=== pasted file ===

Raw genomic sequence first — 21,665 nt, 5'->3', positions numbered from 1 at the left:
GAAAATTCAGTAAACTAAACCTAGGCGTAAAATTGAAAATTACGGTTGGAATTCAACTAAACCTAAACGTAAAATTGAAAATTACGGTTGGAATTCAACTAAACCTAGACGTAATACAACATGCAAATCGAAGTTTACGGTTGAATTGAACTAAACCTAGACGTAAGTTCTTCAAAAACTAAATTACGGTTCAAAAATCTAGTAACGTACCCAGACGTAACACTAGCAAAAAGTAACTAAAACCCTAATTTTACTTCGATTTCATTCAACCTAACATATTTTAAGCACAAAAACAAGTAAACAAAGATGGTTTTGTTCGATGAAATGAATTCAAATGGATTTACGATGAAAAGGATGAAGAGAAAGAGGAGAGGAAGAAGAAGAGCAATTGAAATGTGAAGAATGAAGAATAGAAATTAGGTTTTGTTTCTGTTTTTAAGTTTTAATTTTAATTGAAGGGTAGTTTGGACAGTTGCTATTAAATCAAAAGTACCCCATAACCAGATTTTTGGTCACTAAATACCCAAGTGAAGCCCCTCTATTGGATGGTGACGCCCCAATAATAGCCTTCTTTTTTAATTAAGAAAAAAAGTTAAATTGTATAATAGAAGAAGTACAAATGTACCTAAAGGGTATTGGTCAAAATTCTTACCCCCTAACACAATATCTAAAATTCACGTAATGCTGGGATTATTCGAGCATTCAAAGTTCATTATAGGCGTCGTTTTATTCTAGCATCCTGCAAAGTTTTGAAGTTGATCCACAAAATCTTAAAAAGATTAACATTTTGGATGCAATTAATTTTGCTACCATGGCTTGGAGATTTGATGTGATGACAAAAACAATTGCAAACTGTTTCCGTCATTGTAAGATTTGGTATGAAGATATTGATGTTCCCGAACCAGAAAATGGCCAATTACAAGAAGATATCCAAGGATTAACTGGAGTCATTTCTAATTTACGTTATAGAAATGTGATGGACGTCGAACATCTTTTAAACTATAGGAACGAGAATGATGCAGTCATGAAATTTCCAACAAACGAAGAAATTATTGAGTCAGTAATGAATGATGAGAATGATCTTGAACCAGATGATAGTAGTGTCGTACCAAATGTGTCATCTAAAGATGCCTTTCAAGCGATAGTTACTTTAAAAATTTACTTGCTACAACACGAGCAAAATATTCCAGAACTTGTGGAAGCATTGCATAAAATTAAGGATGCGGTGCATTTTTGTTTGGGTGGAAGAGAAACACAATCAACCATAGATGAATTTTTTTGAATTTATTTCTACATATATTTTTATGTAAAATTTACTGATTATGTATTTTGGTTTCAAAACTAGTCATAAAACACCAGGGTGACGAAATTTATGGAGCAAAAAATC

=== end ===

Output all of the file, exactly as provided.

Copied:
Raw genomic sequence first — 21,665 nt, 5'->3', positions numbered from 1 at the left:
GAAAATTCAGTAAACTAAACCTAGGCGTAAAATTGAAAATTACGGTTGGAATTCAACTAAACCTAAACGTAAAATTGAAAATTACGGTTGGAATTCAACTAAACCTAGACGTAATACAACATGCAAATCGAAGTTTACGGTTGAATTGAACTAAACCTAGACGTAAGTTCTTCAAAAACTAAATTACGGTTCAAAAATCTAGTAACGTACCCAGACGTAACACTAGCAAAAAGTAACTAAAACCCTAATTTTACTTCGATTTCATTCAACCTAACATATTTTAAGCACAAAAACAAGTAAACAAAGATGGTTTTGTTCGATGAAATGAATTCAAATGGATTTACGATGAAAAGGATGAAGAGAAAGAGGAGAGGAAGAAGAAGAGCAATTGAAATGTGAAGAATGAAGAATAGAAATTAGGTTTTGTTTCTGTTTTTAAGTTTTAATTTTAATTGAAGGGTAGTTTGGACAGTTGCTATTAAATCAAAAGTACCCCATAACCAGATTTTTGGTCACTAAATACCCAAGTGAAGCCCCTCTATTGGATGGTGACGCCCCAATAATAGCCTTCTTTTTTAATTAAGAAAAAAAGTTAAATTGTATAATAGAAGAAGTACAAATGTACCTAAAGGGTATTGGTCAAAATTCTTACCCCCTAACACAATATCTAAAATTCACGTAATGCTGGGATTATTCGAGCATTCAAAGTTCATTATAGGCGTCGTTTTATTCTAGCATCCTGCAAAGTTTTGAAGTTGATCCACAAAATCTTAAAAAGATTAACATTTTGGATGCAATTAATTTTGCTACCATGGCTTGGAGATTTGATGTGATGACAAAAACAATTGCAAACTGTTTCCGTCATTGTAAGATTTGGTATGAAGATATTGATGTTCCCGAACCAGAAAATGGCCAATTACAAGAAGATATCCAAGGATTAACTGGAGTCATTTCTAATTTACGTTATAGAAATGTGATGGACGTCGAACATCTTTTAAACTATAGGAACGAGAATGATGCAGTCATGAAATTTCCAACAAACGAAGAAATTATTGAGTCAGTAATGAATGATGAGAATGATCTTGAACCAGATGATAGTAGTGTCGTACCAAATGTGTCATCTAAAGATGCCTTTCAAGCGATAGTTACTTTAAAAATTTACTTGCTACAACACGAGCAAAATATTCCAGAACTTGTGGAAGCATTGCATAAAATTAAGGATGCGGTGCATTTTTGTTTGGGTGGAAGAGAAACACAATCAACCATAGATGAATTTTTTTGAATTTATTTCTACATATATTTTTATGTAAAATTTACTGATTATGTATTTTGGTTTCAAAACTAGTCATAAAACACCAGGGTGACGAAATTTATGGAGCAAAAAATC